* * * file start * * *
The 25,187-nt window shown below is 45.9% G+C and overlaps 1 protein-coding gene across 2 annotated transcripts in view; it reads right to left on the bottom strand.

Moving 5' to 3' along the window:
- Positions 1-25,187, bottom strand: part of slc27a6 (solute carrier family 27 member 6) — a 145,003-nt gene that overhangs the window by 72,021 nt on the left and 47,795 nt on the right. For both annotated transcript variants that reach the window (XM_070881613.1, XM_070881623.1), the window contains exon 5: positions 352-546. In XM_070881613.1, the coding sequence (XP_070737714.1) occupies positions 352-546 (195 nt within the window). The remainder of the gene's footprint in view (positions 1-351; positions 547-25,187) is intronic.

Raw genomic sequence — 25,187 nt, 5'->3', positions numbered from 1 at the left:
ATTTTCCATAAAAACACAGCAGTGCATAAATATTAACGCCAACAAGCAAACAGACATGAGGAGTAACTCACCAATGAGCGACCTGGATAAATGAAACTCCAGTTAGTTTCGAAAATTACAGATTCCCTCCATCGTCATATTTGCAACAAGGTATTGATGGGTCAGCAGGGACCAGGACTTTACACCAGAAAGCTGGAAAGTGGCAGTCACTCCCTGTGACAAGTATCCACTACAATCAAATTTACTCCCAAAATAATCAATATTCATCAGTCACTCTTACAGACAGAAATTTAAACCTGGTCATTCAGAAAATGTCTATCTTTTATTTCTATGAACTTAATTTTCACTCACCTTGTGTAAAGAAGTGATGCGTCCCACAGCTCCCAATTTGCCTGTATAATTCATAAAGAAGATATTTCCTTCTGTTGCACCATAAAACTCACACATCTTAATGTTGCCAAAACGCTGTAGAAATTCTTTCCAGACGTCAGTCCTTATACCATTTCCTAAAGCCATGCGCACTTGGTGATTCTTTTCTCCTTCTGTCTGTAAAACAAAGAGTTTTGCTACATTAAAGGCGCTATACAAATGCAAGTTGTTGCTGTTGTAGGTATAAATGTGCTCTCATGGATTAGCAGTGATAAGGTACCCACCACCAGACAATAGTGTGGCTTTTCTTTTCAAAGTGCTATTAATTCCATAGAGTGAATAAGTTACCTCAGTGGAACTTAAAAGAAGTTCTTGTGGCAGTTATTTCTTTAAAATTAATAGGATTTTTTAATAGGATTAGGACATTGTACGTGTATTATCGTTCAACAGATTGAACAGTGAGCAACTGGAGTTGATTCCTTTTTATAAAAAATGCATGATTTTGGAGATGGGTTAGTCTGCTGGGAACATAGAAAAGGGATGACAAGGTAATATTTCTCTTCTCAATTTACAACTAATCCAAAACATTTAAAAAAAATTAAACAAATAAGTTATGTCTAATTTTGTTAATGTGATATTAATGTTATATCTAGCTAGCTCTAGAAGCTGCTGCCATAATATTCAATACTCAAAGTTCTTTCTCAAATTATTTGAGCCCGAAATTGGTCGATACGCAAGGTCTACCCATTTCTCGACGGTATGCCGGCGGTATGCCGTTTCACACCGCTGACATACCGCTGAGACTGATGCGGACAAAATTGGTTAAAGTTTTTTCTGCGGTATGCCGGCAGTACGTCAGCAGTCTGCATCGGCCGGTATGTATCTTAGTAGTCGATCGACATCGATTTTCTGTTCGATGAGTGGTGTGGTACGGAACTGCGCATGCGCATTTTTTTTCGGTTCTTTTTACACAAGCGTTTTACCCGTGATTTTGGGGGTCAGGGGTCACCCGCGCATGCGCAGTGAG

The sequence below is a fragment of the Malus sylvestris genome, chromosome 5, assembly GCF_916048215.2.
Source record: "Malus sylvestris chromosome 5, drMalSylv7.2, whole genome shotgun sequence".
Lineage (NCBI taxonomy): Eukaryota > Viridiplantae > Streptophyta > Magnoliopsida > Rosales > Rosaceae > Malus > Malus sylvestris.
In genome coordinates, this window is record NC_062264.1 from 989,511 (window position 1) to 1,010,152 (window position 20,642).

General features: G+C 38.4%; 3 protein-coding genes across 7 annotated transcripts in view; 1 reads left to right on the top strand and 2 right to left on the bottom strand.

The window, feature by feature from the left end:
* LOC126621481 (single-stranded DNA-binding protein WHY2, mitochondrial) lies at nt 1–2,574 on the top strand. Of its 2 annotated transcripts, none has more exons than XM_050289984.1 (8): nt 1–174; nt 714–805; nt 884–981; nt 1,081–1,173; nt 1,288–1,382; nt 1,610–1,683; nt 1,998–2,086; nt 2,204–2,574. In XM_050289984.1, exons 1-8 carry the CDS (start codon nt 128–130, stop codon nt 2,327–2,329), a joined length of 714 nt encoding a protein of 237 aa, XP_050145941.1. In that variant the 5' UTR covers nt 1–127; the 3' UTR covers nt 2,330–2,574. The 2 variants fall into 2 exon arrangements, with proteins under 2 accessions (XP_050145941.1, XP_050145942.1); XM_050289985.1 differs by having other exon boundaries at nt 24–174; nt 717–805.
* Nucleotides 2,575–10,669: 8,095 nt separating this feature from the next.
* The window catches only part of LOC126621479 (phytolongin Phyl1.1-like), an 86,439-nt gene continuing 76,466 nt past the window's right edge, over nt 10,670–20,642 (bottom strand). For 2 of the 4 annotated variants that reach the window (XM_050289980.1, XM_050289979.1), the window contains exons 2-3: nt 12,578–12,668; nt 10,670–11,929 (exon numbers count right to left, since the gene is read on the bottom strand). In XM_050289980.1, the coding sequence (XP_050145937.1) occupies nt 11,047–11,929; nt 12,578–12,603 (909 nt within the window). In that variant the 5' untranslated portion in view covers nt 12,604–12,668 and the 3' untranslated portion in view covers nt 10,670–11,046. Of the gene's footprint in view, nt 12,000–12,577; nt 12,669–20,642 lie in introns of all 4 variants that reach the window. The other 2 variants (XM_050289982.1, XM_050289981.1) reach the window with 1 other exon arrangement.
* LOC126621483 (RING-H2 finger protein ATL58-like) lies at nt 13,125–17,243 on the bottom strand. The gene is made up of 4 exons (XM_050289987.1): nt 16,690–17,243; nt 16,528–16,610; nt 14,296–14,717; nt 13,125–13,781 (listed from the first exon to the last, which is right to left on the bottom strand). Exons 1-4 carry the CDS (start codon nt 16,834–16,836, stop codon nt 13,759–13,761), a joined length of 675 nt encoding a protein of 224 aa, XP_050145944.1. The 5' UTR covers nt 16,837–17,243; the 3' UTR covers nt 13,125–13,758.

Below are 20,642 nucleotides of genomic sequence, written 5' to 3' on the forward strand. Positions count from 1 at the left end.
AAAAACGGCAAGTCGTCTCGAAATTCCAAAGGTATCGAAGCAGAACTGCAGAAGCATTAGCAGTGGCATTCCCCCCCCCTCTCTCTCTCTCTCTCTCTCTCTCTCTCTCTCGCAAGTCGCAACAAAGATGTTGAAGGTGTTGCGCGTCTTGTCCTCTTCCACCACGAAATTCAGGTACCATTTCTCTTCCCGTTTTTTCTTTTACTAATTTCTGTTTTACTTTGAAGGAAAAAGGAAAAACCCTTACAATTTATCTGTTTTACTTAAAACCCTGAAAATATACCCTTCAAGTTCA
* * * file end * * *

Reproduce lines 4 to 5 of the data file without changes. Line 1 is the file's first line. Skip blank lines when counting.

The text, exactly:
Raw genomic sequence — 25,187 nt, 5'->3', positions numbered from 1 at the left:
ATTTTCCATAAAAACACAGCAGTGCATAAATATTAACGCCAACAAGCAAACAGACATGAGGAGTAACTCACCAATGAGCGACCTGGATAAATGAAACTCCAGTTAGTTTCGAAAATTACAGATTCCCTCCATCGTCATATTTGCAACAAGGTATTGATGGGTCAGCAGGGACCAGGACTTTACACCAGAAAGCTGGAAAGTGGCAGTCACTCCCTGTGACAAGTATCCACTACAATCAAATTTACTCCCAAAATAATCAATATTCATCAGTCACTCTTACAGACAGAAATTTAAACCTGGTCATTCAGAAAATGTCTATCTTTTATTTCTATGAACTTAATTTTCACTCACCTTGTGTAAAGAAGTGATGCGTCCCACAGCTCCCAATTTGCCTGTATAATTCATAAAGAAGATATTTCCTTCTGTTGCACCATAAAACTCACACATCTTAATGTTGCCAAAACGCTGTAGAAATTCTTTCCAGACGTCAGTCCTTATACCATTTCCTAAAGCCATGCGCACTTGGTGATTCTTTTCTCCTTCTGTCTGTAAAACAAAGAGTTTTGCTACATTAAAGGCGCTATACAAATGCAAGTTGTTGCTGTTGTAGGTATAAATGTGCTCTCATGGATTAGCAGTGATAAGGTACCCACCACCAGACAATAGTGTGGCTTTTCTTTTCAAAGTGCTATTAATTCCATAGAGTGAATAAGTTACCTCAGTGGAACTTAAAAGAAGTTCTTGTGGCAGTTATTTCTTTAAAATTAATAGGATTTTTTAATAGGATTAGGACATTGTACGTGTATTATCGTTCAACAGATTGAACAGTGAGCAACTGGAGTTGATTCCTTTTTATAAAAAATGCATGATTTTGGAGATGGGTTAGTCTGCTGGGAACATAGAAAAGGGATGACAAGGTAATATTTCTCTTCTCAATTTACAACTAATCCAAAACATTTAAAAAAAATTAAACAAATAAGTTATGTCTAATTTTGTTAATGTGATATTAATGTTATATCTAGCTAGCTCTAGAAGCTGCTGCCATAATATTCAATACTCAAAGTTCTTTCTCAAATTATTTGAGCCCGAAATTGGTCGATACGCAAGGTCTACCCATTTCTCGACGGTATGCCGGCGGTATGCCGTTTCACACCGCTGACATACCGCTGAGACTGATGCGGACAAAATTGGTTAAAGTTTTTTCTGCGGTATGCCGGCAGTACGTCAGCAGTCTGCATCGGCCGGTATGTATCTTAGTAGTCGATCGACATCGATTTTCTGTTCGATGAGTGGTGTGGTACGGAACTGCGCATGCGCATTTTTTTTCGGTTCTTTTTACACAAGCGTTTTACCCGTGATTTTGGGGGTCAGGGGTCACCCGCGCATGCGCAGTGAG